Archives for posts with tag: disintermediation

Machines could be doing your job

This correspondent has just finished watching the first episode of  HBO’s The Newsroom, Aaron Sorkin’s new show. The show is irrelevant. These are a couple of quick notes about the man who conceived it.

Sorkin is one of the few screenwriters in show business that gets top billing (probably the only one – feel free to name another). Nobody gives a damn who’s directing the thing. Maybe a few will ask out loud “what movie was that guy in again?”, but this is first and foremost a Sorkin joint, in the parlance of Spike Lee.

The other noticeable thing about the show is Sorkin’s visceral hatred of the internet. While it is hard to pinpoint why,  it’s easy to concoct some theories. Maybe it’s the whole disintermediation thing – he could just be feeling threatened by the upcoming multitudes of Aaron Sorkins out there. Or maybe it is just an attempt to get kids to vacate his lawn. If you didn’t figure out how much Sorkin dislikes the internet when you watched The Social Network (a movie whose message amounts to “if that annoying little nerd had gotten properly laid, none of this would ever had happened”), it will become quite clear to you in The Newsroom. There were three clear references to the internet on the first episode. First, Jeff Daniel’s character reacts with absolute disgust when he learns his show has a blog. Second, the chief editor – stories about Vietnamese prostitutes, bow-tie and all – dictates a long missive about the beauty of producing a live news show to the hot social media intern. She informs him she can only use 140 characters, to which the chief editor reacts by kind of rolling his eyes and saying “you’ll figure it out”. And third, as an executive producer requests a short memo on the history and mandate of a government agency to a subordinate, someone else intervenes and says “let me work on that – she will just copy it off Wikipedia” .

It is rich to watch a man using a cable TV show about a cable TV show as a platform to try and kick the internet in the groin, specially considering that cable TV ratings and subscribers have been falling off a cliff:

Decline of cable TV ratings

Decline of cable TV subscribers

It is easy to guess where the lost cable TV viewers and subscribers went. They’re all on the internet. This correspondent could spend hours dissecting the irony of it all, but not much else needs to be said – it’s like the internet is Jack Johnson and Aaron Sorkin has been asked to play the role of the great white hope – and he’s going at it with gusto.

Update: The first episode is available on YouTube.

I demand to see the long form death certificate

These are a couple of notes on the disintermediation of the content supply chain. There are victors and losers and disruption all around.

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If you’ve been to the Amazon home page today, this is what you saw: a letter from Jeff Bezos telling you the story of Jessica Park – an author who, after getting rejection letters left and right by the mainstream publishing industry, finally published her book through Kindle Direct Publishing and now claims Amazon saved her life. Bezos dropped an interesting data point: almost a quarter of the top 100 best selling Kindle books come through the Kindle Direct Publishing.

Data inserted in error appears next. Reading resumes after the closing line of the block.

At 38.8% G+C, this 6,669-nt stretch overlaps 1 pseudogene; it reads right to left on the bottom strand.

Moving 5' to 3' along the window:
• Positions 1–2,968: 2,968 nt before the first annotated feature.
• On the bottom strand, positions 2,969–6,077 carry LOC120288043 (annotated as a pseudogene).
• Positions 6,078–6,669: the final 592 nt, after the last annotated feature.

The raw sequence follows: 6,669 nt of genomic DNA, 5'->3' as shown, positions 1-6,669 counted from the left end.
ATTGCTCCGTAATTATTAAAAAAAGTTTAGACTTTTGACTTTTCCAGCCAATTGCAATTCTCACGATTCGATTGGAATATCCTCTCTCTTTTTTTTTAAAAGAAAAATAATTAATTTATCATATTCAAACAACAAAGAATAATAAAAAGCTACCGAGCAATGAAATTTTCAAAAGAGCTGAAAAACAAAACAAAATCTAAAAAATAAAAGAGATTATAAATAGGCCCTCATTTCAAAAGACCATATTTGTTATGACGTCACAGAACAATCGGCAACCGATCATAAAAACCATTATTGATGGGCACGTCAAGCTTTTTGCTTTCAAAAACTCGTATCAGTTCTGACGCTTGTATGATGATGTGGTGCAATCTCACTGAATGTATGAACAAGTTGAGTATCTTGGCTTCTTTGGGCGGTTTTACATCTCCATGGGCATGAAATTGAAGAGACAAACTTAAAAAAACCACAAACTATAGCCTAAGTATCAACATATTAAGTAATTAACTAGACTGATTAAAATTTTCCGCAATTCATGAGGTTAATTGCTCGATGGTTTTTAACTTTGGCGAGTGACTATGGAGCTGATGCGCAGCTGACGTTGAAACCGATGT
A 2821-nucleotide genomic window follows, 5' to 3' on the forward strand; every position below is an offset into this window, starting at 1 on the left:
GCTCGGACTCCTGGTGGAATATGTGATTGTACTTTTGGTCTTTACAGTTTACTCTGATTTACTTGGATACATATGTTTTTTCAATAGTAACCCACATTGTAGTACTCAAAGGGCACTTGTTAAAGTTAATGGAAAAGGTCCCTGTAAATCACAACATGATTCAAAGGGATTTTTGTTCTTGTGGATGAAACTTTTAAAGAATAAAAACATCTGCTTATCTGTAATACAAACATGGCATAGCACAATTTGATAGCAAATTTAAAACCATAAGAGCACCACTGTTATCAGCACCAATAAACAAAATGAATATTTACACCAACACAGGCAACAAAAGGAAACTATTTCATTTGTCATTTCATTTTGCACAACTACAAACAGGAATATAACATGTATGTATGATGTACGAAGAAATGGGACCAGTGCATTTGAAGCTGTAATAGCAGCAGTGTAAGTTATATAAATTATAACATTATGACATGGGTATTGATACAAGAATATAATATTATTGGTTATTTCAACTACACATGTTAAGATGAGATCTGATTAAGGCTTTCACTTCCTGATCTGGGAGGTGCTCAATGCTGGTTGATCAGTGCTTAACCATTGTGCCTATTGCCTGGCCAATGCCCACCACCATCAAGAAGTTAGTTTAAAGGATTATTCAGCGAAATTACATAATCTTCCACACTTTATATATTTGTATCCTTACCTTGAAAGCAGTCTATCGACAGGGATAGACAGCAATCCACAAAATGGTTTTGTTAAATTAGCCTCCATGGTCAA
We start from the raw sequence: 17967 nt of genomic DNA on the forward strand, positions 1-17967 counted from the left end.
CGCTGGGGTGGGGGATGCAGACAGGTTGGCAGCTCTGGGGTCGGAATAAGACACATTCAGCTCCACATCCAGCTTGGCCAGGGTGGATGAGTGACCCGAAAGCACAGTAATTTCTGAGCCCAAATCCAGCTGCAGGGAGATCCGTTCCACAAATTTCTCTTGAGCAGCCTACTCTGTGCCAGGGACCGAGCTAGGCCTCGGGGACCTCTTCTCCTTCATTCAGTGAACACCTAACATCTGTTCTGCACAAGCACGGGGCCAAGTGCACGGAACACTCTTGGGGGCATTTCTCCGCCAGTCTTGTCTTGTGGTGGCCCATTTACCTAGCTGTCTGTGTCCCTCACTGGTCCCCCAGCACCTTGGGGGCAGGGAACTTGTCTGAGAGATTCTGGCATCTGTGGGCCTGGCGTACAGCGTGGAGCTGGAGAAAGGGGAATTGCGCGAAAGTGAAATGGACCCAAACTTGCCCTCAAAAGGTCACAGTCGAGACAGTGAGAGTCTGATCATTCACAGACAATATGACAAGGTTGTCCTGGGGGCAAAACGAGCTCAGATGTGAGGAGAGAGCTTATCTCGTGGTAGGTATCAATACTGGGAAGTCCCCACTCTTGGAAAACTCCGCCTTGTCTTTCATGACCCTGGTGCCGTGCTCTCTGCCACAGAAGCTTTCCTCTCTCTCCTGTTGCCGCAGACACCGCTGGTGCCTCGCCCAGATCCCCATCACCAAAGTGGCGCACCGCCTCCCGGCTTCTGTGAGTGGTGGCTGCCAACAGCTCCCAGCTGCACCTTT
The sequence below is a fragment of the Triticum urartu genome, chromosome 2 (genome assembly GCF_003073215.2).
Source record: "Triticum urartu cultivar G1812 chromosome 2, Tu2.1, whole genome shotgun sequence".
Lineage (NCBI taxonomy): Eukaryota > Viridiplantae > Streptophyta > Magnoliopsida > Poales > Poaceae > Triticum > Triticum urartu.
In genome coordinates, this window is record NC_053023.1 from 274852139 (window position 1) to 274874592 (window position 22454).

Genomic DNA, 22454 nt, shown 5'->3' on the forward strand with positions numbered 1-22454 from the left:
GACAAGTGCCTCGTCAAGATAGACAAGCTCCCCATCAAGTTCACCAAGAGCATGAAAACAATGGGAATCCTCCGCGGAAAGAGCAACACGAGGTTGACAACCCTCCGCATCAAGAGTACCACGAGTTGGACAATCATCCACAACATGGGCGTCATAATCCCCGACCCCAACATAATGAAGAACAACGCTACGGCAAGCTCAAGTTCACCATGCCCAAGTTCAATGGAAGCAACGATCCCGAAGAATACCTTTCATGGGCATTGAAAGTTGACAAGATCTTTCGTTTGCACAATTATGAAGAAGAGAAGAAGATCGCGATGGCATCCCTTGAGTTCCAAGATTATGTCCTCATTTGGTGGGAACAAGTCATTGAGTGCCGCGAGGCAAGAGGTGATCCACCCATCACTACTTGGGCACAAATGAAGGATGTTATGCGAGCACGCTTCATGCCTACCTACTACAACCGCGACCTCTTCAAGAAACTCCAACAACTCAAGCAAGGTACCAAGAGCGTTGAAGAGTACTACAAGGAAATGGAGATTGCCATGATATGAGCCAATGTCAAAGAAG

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Emily White, an NPR intern and General Manager of her college radio station, wrote a post at the All Songs Considered blog in which she recalled buying at most 15 CDs in her lifetime. At the same time, she has 11,000 song MP3 collection. How does she explain this disparity between what she paid for and what she ended up owning? Well, silly, she pirated the shit out of it. David Lowery at The Tricordist wrote an open letter to Ms. White, which basically amounts to a 4,000 word “WTF, girl”. While Mr. Lowery starts out by saying he doesn’t want to shame or expose Ms. White, he doesn’t hesitate to break out the big guns to make his point, which is can be summarized as “musicians are being driven to poverty, addiction and suicide because of you, you heartless bitch”. The “new” model (if there is one) is driving artists revenues to the ground. Meanwhile, “Spotify’s CEO is the 10th richest man in the UK music industry ahead of all but one artist on his service.”

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A couple of weeks ago, much was discussed about HBO’s refusal to  go to a direct sales model with the HBO GO product. This correspondent thought that the two examples above align nicely with it and show how the same conversation happens regarding different media. Basically trying to solve a single problem – getting part B (the receiver) to pay part A (the source) in a way parts A and B agree it’s fair. A problem that sounds so simple when reduced to its most basic parts, but as usual, the devil is in the details.

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